The return of winter might have a lot of us bummed out, but what’s even more of a drag is all the illnesses and ailments the cold season brings with it.
Yes, it’s time to start preparing for colds, flu, strep throat, croup, ear infections, dry skin — all those health issues that tend to pop up in children as the temperature drops. And often these aren’t the kinds of things that just appear once and then go away for good. In fact, the average child can have up to 10 colds per year.
While prevention can be tough for some of these maladies — except for the flu shot, which all children older than 6 months should receive — the best defense is often just remembering the basics: proper hand-washing, covering mouths during coughing and sneezing, and keeping them home from school or daycare when symptoms are present.
When you do have to deal with wintertime blahs, here are some tips that can help:
Colds are caused by viruses, and result in bothersome symptoms — fever, sore throat, sneezing, runny nose, headaches, labored breathing — that can last up to 14 days.
Since they are viral, antibiotics are not effective, as antibiotics can only treat bacterial infections. It’s also been my experience that most over-the-counter cold medications, beyond not being recommended for children under 6, are simply not effective. Try acetaminophen or ibuprofen to help with pain or fever, and if allergies are a factor, use an antihistamine. A half-teaspoon of honey at bedtime can be a good cough suppressant, either by itself or in warm water or herbal tea. Just avoid giving it to any infants under 1, however, because of the risk of botulism.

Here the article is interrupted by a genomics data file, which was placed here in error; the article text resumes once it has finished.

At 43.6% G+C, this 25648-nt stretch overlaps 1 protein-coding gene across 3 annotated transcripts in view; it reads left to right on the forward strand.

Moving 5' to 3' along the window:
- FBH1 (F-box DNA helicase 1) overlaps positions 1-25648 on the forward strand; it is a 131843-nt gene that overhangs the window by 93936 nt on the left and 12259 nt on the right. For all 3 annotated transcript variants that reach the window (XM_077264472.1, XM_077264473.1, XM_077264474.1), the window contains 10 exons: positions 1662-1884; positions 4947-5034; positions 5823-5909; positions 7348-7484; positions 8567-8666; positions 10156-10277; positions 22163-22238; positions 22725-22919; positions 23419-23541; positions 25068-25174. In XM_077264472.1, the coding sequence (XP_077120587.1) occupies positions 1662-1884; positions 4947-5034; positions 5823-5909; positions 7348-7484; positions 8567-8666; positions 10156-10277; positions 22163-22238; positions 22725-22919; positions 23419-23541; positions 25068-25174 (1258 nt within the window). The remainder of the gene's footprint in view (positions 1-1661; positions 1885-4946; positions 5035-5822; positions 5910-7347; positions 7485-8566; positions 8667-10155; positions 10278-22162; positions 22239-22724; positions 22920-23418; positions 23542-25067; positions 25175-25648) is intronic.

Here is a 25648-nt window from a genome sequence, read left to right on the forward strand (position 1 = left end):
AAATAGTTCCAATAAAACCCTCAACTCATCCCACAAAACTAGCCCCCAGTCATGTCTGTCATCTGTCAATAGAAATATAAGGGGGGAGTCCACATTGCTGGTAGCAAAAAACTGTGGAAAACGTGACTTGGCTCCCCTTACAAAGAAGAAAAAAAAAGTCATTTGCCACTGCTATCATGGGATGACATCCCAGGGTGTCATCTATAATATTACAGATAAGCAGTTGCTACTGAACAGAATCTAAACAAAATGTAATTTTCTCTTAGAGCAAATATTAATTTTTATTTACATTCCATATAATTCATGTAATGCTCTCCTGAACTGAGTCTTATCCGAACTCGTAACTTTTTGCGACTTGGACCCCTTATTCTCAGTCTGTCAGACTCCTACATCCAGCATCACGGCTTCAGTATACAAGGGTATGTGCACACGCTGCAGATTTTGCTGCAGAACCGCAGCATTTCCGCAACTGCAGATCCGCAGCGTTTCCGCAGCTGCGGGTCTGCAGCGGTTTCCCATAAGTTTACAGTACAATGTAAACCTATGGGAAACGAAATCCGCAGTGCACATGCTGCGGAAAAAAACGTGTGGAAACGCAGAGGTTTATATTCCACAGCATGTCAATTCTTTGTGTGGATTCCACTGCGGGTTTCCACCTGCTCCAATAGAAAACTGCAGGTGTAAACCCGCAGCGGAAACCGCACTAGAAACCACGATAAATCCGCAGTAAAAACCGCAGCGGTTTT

Colds are usually not worrisome, and pass soon enough, but if symptoms like labored breathing and fever linger more than five days, have your child see the doctor.
Strep throat, on the other hand, is bacterial and usually requires antibiotics. When strep comes with a rash, that is what’s called scarlet fever, but it is not more severe or dangerous than any other type of strep.
One treatment method I prefer, and the kids don’t mind either, is encouraging them to eat popsicles and ice cream when they have strep. It gives them their needed fluids and helps with throat pain.
With the right care, your child should be back to a normal routine in a few days. To keep the strep from coming back, throw out your child’s toothbrush and get a new one.
Almost everybody gets dry skin in the winter — we’re in Wisconsin, after all. But eczema is a more severe form and should receive some special attention.